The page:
We live in “the age of communication,” yet we do so little of it. The Internet, that marvel of technology that is supposed to bring us closer together, has become a vehicle for divisive speech and hate. We rant about what a politician did or didn’t do or should have done. We complain about neighbors, bosses, employees, and family members, airing our grievances before an international audience. Behind the veil of our computer and phone screens, we have abandoned all sense of propriety. We trust in the anonymity of the Web to protect us from the consequences of our words.
We make two errors here. First, we need to talk. We need conversations, real dialogues. Not platitudes and memes but honest communication. Sharing thoughts and ideas is necessary in growing a relationship with another. It’s even more critical when trying to understand someone you don’t agree with, and helping them to understand you. Facebook and Twitter aren’t good platforms for real communication because screen space is limited, and most people avoid long posts. Unfortunately, it’s hard to have a conversation in 150 characters.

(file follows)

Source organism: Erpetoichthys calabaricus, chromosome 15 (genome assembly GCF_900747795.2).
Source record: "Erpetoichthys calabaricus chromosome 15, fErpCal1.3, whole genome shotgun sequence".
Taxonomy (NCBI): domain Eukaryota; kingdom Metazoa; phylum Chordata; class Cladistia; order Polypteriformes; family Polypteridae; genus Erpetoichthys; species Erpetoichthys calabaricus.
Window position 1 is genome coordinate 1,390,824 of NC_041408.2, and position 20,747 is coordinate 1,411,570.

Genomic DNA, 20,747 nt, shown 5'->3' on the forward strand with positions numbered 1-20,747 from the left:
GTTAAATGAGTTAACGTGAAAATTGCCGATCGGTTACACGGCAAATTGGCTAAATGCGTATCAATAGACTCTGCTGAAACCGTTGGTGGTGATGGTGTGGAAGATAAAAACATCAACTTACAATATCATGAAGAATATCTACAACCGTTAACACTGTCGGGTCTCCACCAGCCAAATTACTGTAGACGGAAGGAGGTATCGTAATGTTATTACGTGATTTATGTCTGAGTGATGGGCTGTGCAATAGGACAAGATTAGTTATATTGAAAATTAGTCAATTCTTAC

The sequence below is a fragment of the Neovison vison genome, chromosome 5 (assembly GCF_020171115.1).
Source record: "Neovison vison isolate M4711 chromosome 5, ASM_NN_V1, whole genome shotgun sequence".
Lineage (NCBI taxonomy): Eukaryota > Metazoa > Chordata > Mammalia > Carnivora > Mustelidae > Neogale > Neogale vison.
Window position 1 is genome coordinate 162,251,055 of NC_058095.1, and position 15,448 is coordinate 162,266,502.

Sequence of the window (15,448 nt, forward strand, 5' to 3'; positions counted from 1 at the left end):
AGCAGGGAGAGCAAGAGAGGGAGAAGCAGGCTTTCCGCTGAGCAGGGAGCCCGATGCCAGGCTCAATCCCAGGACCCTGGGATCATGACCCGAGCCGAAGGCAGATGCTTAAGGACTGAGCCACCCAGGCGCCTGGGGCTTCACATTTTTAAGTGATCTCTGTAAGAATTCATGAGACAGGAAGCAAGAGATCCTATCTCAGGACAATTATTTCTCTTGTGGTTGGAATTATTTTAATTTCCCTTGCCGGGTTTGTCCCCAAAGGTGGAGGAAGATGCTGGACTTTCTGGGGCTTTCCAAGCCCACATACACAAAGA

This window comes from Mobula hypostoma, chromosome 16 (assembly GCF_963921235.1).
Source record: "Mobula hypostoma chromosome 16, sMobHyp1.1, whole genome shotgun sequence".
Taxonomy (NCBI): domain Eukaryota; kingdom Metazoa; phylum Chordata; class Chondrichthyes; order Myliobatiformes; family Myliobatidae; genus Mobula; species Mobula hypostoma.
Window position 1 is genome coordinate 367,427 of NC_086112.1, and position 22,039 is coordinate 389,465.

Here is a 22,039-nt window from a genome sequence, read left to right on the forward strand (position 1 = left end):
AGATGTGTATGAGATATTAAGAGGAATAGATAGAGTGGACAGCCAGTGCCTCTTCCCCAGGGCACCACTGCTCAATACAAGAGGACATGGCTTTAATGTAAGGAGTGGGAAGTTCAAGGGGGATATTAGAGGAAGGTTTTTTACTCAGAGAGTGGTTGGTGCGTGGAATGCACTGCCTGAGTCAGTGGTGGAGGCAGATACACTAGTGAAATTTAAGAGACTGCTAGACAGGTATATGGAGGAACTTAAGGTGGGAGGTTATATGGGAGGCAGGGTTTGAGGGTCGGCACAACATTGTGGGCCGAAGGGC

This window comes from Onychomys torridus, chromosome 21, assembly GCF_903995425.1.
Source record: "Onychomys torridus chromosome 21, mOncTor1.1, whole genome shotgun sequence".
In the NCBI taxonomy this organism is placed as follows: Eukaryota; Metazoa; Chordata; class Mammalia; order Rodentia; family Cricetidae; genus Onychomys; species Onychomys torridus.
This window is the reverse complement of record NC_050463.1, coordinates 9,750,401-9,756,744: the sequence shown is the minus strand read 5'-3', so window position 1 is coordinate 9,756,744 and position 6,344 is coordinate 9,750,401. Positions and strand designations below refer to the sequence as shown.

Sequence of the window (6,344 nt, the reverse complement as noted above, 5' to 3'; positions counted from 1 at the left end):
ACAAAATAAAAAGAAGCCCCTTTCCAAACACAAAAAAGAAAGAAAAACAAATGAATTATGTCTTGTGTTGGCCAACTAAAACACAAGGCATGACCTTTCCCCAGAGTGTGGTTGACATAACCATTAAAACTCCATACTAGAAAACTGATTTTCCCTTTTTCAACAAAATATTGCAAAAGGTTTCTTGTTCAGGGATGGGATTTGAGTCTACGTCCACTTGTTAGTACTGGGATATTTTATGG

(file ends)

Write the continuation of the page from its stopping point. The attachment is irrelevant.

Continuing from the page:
Second, we’re mistaken if we believe that what we say won’t have consequences. No matter how you disguise your voice, your words will impact someone, for good or ill. “If anyone does not stumble in what he says, he is a perfect man,” says James. “And the tongue is a fire, a world of unrighteousness.” That goes for the computer keyboard as well.
That’s something to think about.